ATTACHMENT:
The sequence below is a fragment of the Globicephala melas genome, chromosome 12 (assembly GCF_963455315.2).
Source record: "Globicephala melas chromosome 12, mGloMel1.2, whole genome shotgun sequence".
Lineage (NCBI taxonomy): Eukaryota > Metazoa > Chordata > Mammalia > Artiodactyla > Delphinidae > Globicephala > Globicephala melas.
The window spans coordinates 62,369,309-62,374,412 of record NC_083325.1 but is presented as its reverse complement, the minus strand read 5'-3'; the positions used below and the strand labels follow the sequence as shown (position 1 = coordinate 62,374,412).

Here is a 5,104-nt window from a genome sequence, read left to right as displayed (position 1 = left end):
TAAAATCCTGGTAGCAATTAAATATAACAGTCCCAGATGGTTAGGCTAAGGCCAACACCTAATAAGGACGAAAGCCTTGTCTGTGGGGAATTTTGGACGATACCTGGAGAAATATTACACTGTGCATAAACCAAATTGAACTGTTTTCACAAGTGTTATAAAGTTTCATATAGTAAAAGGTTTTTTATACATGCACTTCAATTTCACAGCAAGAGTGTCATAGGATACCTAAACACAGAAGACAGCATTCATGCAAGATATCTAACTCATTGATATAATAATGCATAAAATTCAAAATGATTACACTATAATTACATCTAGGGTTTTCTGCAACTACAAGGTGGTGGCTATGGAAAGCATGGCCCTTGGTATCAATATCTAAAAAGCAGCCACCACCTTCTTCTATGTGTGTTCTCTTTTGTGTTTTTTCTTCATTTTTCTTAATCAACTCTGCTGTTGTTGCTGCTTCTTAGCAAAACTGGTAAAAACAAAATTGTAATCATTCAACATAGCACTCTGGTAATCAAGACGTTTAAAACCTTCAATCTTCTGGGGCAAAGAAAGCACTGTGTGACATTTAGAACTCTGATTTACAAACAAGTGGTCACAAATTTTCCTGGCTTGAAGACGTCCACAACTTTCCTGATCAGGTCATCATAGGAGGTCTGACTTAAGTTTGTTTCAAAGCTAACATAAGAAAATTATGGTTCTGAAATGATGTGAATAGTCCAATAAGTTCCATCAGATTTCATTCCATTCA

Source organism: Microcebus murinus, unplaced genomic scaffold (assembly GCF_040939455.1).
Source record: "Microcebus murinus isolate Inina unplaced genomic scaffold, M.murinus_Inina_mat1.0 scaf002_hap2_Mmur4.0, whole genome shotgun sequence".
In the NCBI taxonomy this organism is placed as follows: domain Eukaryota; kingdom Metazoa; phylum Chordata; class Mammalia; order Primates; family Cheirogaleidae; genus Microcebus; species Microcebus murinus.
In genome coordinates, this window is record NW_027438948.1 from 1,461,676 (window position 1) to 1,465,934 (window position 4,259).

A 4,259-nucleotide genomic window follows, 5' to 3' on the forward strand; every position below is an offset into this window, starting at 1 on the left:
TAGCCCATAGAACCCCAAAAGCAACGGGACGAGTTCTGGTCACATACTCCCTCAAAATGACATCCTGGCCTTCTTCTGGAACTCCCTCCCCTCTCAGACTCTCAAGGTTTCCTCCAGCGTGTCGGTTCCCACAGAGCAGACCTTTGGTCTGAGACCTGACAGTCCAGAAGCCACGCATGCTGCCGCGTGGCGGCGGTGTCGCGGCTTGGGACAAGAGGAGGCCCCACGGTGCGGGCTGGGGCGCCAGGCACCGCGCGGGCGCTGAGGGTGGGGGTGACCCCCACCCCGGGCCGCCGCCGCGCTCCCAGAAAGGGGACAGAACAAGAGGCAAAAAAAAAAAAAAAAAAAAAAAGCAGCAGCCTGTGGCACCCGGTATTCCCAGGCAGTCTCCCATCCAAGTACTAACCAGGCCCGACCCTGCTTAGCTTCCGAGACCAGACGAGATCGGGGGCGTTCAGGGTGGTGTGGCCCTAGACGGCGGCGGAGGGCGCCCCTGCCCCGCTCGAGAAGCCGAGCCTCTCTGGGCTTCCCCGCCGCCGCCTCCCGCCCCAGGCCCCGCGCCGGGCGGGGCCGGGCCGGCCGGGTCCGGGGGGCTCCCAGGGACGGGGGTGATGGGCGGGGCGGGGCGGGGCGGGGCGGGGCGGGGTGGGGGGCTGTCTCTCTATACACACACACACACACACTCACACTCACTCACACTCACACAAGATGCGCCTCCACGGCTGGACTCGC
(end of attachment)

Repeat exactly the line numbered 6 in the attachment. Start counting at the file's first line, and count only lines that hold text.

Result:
TAAAATCCTGGTAGCAATTAAATATAACAGTCCCAGATGGTTAGGCTAAGGCCAACACCTAATAAGGACGAAAGCCTTGTCTGTGGGGAATTTTGGACGATACCTGGAGAAATATTACACTGTGCATAAACCAAATTGAACTGTTTTCACAAGTGTTATAAAGTTTCATATAGTAAAAGGTTTTTTATACATGCACTTCAATTTCACAGCAAGAGTGTCATAGGATACCTAAACACAGAAGACAGCATTCATGCAAGATATCTAACTCATTGATATAATAATGCATAAAATTCAAAATGATTACACTATAATTACATCTAGGGTTTTCTGCAACTACAAGGTGGTGGCTATGGAAAGCATGGCCCTTGGTATCAATATCTAAAAAGCAGCCACCACCTTCTTCTATGTGTGTTCTCTTTTGTGTTTTTTCTTCATTTTTCTTAATCAACTCTGCTGTTGTTGCTGCTTCTTAGCAAAACTGGTAAAAACAAAATTGTAATCATTCAACATAGCACTCTGGTAATCAAGACGTTTAAAACCTTCAATCTTCTGGGGCAAAGAAAGCACTGTGTGACATTTAGAACTCTGATTTACAAACAAGTGGTCACAAATTTTCCTGGCTTGAAGACGTCCACAACTTTCCTGATCAGGTCATCATAGGAGGTCTGACTTAAGTTTGTTTCAAAGCTAACATAAGAAAATTATGGTTCTGAAATGATGTGAATAGTCCAATAAGTTCCATCAGATTTCATTCCATTCA